Zychowicz also writes that during the July 1939 visit, Ironside used all means possible to make Poles oppose Germany: "During meetings with Polish officers and politicians, he told fantastic, absurd stories. Among others, he fabled that squadrons of the Royal Air Force would be sent to Poland, and that a British aircraft carrier would anchor at Gdynia (...) Furthermore, Ironside promised that half of British Army units concentrated in Egypt would be transferred to Poland, via the Black Sea".[42] Zychowicz adds that Polish hosts should have "grabbed the British liar by the neck, and put him on the next train to Paris. Instead, Polish Generals were proud to party with British Commander-in-Chief".[43]

Second World War

His appointment on 3 September 1939 as Chief of the Imperial General Staff (CIGS) came as something of a surprise to Ironside; he had been led to believe he would be appointed as the Commander-in-Chief of the British Expeditionary Force (BEF), and indeed had already despatched his Assistant to Aldershot to begin preparing his headquarters. The reorganisation was politically driven; Hore-Belisha had fallen out heavily with Viscount Gort during 1939, and the outbreak of war provided an excellent pretext for Gort to leave Whitehall. This left the post of CIGS vacant, and after heavy lobbying by Churchill, Ironside was chosen over Sir John Dill, then the General Officer Commanding, Aldershot Command.[44]

As CIGS, Ironside adopted a policy of rapidly building up a strong force in France, aiming to put some twenty divisions in the field. However, this force would be broadly defensive, acting to support the French Army, and he aimed to influence the course of the war by forming a second strong force in the Middle East, which would be able to operate in peripheral operations in the Balkans.[45] He strongly supported the development of a close-support air force, preferably under Army command, but at the same time argued that when a German offensive began in the West, the RAF should throw its main strength into strategic bombing of the Ruhr rather than attacking the forward units.[46]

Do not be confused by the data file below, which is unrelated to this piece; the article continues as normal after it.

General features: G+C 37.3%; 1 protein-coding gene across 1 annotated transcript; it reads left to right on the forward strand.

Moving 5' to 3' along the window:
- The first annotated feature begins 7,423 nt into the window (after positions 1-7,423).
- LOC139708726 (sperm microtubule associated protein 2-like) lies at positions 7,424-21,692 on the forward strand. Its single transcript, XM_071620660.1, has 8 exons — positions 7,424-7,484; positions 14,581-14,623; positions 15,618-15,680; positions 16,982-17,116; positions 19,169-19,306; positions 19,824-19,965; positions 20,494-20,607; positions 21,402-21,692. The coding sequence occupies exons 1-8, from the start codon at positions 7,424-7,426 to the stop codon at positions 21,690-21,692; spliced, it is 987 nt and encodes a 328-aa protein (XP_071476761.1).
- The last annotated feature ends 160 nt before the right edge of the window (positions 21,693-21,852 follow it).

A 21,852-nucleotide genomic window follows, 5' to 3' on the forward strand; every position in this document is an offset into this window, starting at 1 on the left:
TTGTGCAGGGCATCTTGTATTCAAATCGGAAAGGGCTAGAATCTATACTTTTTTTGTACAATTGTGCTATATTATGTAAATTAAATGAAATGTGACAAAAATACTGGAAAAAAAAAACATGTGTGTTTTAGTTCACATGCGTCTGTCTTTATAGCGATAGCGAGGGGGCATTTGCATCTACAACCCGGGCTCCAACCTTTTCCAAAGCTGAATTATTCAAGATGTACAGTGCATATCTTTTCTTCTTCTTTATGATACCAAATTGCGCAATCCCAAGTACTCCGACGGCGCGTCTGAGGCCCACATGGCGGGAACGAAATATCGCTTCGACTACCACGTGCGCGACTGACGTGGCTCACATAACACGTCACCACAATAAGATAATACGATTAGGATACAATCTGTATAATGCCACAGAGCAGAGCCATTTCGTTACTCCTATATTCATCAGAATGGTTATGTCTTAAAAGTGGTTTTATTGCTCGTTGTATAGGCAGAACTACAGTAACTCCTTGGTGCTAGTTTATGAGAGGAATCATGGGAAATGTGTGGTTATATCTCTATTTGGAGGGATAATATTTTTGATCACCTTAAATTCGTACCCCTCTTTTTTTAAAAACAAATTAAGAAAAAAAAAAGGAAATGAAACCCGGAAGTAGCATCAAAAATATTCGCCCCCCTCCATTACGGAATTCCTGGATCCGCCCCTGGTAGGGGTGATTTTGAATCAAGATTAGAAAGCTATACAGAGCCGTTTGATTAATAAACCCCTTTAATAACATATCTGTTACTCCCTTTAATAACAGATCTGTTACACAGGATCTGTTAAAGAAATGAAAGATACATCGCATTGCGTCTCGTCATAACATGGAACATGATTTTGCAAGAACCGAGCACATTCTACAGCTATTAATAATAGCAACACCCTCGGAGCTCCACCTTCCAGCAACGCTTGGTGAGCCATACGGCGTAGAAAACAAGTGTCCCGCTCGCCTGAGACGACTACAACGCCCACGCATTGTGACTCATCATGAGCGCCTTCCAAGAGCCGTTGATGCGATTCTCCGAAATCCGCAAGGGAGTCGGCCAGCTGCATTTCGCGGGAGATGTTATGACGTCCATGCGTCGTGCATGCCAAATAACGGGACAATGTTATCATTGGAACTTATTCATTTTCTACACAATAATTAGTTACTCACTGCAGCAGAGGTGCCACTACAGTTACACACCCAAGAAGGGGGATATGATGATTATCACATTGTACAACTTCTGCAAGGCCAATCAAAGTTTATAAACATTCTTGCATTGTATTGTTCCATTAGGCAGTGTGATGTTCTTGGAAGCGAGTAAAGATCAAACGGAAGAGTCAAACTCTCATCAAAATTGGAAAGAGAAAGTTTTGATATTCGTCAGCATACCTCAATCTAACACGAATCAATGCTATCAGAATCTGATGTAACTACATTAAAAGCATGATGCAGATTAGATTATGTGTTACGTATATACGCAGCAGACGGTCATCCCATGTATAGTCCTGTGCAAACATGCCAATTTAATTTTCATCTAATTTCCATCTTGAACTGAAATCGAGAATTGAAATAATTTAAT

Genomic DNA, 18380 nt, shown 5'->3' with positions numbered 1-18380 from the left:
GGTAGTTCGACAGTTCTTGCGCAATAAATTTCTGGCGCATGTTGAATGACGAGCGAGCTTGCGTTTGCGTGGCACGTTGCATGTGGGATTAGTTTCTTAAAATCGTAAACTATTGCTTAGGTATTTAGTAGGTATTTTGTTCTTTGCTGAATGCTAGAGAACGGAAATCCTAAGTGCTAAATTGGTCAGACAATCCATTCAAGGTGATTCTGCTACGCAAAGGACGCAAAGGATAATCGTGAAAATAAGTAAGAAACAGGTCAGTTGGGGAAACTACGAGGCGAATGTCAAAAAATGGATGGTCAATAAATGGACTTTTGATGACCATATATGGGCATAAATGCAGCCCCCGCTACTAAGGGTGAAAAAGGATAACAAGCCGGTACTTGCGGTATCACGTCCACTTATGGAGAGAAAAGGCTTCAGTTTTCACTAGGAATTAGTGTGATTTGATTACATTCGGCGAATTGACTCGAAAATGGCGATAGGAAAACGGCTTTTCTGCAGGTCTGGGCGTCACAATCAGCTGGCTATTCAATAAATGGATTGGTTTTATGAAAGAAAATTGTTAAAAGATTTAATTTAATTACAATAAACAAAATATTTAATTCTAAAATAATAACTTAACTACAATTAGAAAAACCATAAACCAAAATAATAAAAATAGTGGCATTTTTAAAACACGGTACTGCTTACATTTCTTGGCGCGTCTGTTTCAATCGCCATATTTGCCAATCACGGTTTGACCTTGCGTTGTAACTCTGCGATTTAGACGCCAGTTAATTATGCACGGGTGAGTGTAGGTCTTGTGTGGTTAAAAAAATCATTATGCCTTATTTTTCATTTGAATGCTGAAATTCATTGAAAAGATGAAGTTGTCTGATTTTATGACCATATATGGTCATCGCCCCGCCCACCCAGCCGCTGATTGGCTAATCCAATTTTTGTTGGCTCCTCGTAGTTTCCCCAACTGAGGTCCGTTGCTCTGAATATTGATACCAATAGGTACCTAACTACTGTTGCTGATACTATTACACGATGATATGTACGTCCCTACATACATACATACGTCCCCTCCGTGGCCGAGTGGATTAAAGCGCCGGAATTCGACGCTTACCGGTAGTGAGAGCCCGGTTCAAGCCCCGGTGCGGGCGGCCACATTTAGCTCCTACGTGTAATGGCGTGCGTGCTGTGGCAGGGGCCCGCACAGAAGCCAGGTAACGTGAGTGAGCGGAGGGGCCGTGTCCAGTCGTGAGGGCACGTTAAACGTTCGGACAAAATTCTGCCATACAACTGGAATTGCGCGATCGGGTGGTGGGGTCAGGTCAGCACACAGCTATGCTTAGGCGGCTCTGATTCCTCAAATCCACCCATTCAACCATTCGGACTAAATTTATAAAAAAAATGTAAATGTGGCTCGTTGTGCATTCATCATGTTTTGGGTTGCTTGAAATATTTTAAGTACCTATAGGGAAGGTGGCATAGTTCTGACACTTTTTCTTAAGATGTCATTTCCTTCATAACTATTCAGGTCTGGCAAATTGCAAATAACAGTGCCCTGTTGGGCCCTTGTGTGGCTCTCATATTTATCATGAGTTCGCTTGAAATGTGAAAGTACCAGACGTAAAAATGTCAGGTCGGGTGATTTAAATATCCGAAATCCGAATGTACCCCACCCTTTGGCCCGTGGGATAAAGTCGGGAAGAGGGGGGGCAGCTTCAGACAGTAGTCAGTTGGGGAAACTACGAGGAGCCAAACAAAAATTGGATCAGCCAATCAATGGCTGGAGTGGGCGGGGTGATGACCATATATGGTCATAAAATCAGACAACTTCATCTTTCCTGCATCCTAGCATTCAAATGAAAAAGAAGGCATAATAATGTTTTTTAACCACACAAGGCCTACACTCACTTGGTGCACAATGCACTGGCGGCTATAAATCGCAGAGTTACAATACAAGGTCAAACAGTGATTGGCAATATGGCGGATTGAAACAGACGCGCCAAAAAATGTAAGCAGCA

Ironside's enthusiasm for "peripheral" operations led him to plans for Allied intervention in Scandinavia; rather than the limited approach of simply mining Norwegian waters to stop Swedish iron-ore shipments to Germany, he argued for landing a strong force in northern Norway and physically occupying the Swedish orefields. If successful, this would allow the resupply of Finland – then fighting the Soviet Union, and aligned loosely with the Allied forces – as well as interdicting Germany's ore supply, and could potentially force Germany to commit troops on a new and geographically unfavourable front. Both Ironside and Churchill supported the plan enthusiastically, but it met with opposition from many other officers, including from Gort – who saw his forces in France being depleted of resources – and from Newall, the Chief of the Air Staff.[47]